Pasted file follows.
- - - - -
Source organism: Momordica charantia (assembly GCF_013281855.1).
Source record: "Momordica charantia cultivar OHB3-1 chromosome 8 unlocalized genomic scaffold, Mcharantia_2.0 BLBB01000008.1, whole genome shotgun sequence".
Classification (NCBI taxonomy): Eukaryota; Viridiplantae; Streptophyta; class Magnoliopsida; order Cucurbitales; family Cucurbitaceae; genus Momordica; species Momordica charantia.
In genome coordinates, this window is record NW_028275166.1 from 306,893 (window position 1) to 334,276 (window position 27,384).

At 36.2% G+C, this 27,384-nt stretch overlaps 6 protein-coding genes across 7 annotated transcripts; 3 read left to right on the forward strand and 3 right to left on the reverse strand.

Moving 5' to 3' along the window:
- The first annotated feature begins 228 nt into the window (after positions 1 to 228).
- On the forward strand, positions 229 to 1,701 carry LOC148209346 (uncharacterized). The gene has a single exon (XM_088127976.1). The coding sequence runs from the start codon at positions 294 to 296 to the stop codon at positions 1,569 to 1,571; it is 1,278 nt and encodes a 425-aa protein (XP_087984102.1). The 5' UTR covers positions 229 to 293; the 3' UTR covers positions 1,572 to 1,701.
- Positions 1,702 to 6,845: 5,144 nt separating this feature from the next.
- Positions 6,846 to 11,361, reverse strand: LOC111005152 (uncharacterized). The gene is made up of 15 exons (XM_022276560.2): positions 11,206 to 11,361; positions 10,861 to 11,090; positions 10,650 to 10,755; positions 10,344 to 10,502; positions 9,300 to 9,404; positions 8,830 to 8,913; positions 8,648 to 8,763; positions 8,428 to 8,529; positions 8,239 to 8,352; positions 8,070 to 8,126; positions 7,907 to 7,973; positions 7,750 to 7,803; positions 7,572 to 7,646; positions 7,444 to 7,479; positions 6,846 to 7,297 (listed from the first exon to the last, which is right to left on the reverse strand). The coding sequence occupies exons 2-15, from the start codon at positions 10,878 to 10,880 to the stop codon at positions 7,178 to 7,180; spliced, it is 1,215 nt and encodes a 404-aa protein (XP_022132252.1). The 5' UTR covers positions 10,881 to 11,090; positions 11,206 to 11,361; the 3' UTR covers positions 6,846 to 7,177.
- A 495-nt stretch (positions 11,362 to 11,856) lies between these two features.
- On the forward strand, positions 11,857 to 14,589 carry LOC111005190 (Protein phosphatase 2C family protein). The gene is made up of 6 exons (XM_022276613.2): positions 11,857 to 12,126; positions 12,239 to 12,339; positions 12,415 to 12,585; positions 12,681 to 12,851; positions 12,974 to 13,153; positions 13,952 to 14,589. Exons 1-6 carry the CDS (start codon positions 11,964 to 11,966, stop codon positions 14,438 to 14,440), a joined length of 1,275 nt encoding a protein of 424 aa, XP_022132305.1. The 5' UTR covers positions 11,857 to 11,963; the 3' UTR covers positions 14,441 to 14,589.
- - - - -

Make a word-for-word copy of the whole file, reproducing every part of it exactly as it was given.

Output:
Source organism: Momordica charantia (assembly GCF_013281855.1).
Source record: "Momordica charantia cultivar OHB3-1 chromosome 8 unlocalized genomic scaffold, Mcharantia_2.0 BLBB01000008.1, whole genome shotgun sequence".
Classification (NCBI taxonomy): Eukaryota; Viridiplantae; Streptophyta; class Magnoliopsida; order Cucurbitales; family Cucurbitaceae; genus Momordica; species Momordica charantia.
In genome coordinates, this window is record NW_028275166.1 from 306,893 (window position 1) to 334,276 (window position 27,384).

At 36.2% G+C, this 27,384-nt stretch overlaps 6 protein-coding genes across 7 annotated transcripts; 3 read left to right on the forward strand and 3 right to left on the reverse strand.

Moving 5' to 3' along the window:
- The first annotated feature begins 228 nt into the window (after positions 1 to 228).
- On the forward strand, positions 229 to 1,701 carry LOC148209346 (uncharacterized). The gene has a single exon (XM_088127976.1). The coding sequence runs from the start codon at positions 294 to 296 to the stop codon at positions 1,569 to 1,571; it is 1,278 nt and encodes a 425-aa protein (XP_087984102.1). The 5' UTR covers positions 229 to 293; the 3' UTR covers positions 1,572 to 1,701.
- Positions 1,702 to 6,845: 5,144 nt separating this feature from the next.
- Positions 6,846 to 11,361, reverse strand: LOC111005152 (uncharacterized). The gene is made up of 15 exons (XM_022276560.2): positions 11,206 to 11,361; positions 10,861 to 11,090; positions 10,650 to 10,755; positions 10,344 to 10,502; positions 9,300 to 9,404; positions 8,830 to 8,913; positions 8,648 to 8,763; positions 8,428 to 8,529; positions 8,239 to 8,352; positions 8,070 to 8,126; positions 7,907 to 7,973; positions 7,750 to 7,803; positions 7,572 to 7,646; positions 7,444 to 7,479; positions 6,846 to 7,297 (listed from the first exon to the last, which is right to left on the reverse strand). The coding sequence occupies exons 2-15, from the start codon at positions 10,878 to 10,880 to the stop codon at positions 7,178 to 7,180; spliced, it is 1,215 nt and encodes a 404-aa protein (XP_022132252.1). The 5' UTR covers positions 10,881 to 11,090; positions 11,206 to 11,361; the 3' UTR covers positions 6,846 to 7,177.
- A 495-nt stretch (positions 11,362 to 11,856) lies between these two features.
- On the forward strand, positions 11,857 to 14,589 carry LOC111005190 (Protein phosphatase 2C family protein). The gene is made up of 6 exons (XM_022276613.2): positions 11,857 to 12,126; positions 12,239 to 12,339; positions 12,415 to 12,585; positions 12,681 to 12,851; positions 12,974 to 13,153; positions 13,952 to 14,589. Exons 1-6 carry the CDS (start codon positions 11,964 to 11,966, stop codon positions 14,438 to 14,440), a joined length of 1,275 nt encoding a protein of 424 aa, XP_022132305.1. The 5' UTR covers positions 11,857 to 11,963; the 3' UTR covers positions 14,441 to 14,589.